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    Mario Super Sluggers

    Game » consists of 4 releases. Released Jun 19, 2008

    Mario Super Sluggers is an over-the-top baseball game that allows you to play as numerous characters from the Mario franchises. It is in the same vein as other Mario sports games, with many characters and levels from the series.

    hailinel's Mario Super Sluggers (Wii) review

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    • hailinel has written a total of 10 reviews. The last one was for Metroid: Other M
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    Mario Super Sluggers is a fun game with a few shortcomings.

    Mario Super Sluggers is a new Mario-themed baseball title and a sequel to Mario Superstar Baseball on the GameCube.  The original Superstar Baseball was a fun game that left plenty of room for improvement, and for its part, Super Sluggers does manage to seize on some of those opportunities, particularly with the use of the Wii's motion controls.  Still, it's hard to see the game as anything more than an upgraded version of Superstar Baseball and not a full-fledged sequel.

    The game provides three different control schemes to choose from: Wii Remote only, Wii Remote/Nunchuk combo, and sideways Wii Remote.  Each control method works fairly well, though getting the full gameplay experience requires use of the Nunchuk.  When only using the Wii Remote, you're able to perform all of the basic tasks that the game requires, but certain advanced moves can only be done if a Nunchuk is plugged in, such as base stealing.  The game can be played just fine without it, which could be a nice thing for new players that may still be used to Wii Sports baseball, but the greater degree of control makes the Wii Remote/Nunchuk controls the way to go.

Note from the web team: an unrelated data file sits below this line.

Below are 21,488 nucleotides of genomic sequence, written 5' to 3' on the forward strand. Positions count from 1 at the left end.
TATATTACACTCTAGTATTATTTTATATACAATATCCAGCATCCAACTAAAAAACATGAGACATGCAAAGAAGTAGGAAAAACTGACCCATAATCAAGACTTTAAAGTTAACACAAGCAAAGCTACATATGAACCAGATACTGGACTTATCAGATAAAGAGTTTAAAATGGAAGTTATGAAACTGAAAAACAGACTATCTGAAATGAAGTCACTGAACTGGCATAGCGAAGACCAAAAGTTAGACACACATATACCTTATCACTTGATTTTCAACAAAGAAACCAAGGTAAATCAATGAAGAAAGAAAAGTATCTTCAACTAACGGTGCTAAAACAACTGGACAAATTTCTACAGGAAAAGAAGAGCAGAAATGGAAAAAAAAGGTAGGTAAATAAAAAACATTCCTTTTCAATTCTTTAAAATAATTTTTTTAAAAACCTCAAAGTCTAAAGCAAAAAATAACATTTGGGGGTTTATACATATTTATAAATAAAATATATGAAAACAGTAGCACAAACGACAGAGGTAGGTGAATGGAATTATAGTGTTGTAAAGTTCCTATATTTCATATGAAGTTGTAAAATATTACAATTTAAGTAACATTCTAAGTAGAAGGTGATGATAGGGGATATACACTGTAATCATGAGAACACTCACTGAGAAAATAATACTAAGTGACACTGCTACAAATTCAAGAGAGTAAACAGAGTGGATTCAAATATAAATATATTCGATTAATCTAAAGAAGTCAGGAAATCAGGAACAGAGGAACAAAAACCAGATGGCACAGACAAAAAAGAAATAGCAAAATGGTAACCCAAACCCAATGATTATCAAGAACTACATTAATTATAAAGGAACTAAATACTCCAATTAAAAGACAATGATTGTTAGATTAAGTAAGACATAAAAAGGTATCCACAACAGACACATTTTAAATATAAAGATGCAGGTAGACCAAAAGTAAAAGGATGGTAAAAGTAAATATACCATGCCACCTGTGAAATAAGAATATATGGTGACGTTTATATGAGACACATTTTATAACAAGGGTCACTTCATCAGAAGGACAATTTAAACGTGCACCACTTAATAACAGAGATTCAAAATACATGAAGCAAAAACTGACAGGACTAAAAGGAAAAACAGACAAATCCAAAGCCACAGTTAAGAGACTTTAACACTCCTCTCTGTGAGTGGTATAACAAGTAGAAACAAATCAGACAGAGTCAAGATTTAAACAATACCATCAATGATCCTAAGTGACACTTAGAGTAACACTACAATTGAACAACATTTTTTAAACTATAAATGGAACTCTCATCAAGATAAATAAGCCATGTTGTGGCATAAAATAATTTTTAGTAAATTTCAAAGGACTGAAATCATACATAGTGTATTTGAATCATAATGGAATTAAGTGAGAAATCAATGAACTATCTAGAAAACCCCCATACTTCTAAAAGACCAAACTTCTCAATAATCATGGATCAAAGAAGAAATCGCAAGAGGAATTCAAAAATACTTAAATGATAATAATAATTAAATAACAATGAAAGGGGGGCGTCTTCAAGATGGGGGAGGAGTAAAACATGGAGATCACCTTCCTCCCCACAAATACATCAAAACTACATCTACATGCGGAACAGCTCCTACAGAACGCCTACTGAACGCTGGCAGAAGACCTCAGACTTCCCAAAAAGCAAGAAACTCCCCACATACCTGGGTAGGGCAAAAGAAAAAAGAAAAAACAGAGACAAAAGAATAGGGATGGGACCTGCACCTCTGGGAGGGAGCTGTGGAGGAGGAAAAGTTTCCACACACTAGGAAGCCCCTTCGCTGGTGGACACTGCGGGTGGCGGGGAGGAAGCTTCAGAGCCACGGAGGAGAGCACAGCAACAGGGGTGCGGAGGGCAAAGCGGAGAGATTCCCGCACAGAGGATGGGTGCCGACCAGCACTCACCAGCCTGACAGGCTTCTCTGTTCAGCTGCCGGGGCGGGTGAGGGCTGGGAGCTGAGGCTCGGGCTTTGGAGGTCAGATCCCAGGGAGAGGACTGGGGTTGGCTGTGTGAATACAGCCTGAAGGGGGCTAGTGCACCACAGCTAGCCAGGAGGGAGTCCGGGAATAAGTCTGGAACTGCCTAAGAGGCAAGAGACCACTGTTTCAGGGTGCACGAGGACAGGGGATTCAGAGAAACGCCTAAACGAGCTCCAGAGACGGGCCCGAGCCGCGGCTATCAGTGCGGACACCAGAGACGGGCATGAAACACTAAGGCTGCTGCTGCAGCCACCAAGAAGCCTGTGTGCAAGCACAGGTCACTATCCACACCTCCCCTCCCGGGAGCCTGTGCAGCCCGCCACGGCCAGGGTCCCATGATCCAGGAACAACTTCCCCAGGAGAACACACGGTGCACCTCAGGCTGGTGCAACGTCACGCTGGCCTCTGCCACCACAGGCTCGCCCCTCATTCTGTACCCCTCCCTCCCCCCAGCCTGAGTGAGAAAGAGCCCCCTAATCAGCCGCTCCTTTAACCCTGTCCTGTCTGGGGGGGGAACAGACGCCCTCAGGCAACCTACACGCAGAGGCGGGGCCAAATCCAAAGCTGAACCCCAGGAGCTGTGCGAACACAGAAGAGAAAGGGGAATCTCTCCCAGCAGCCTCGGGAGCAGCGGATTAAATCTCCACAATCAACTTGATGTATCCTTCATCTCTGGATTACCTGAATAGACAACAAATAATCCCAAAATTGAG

When hitting, you can pull back on the remote to charge the swing, and then swing the remote to take a swipe at the ball.  If you have enough stars in stock, you can also hold A and B to perform a star swing, which causes defense-hampering effects to occur when you hit the ball. Mario, for instance, can set the baseball on fire.  Pitching is similar, in that you can pull back on the remote to charge the pitch and then flick it for a fast ball, hold down A and flick it for a change-up, or tilt the remote/Nunchuk analogue stick for a curve.  Characters also have star pitches that disguise the ball or generally make it more difficult to hit.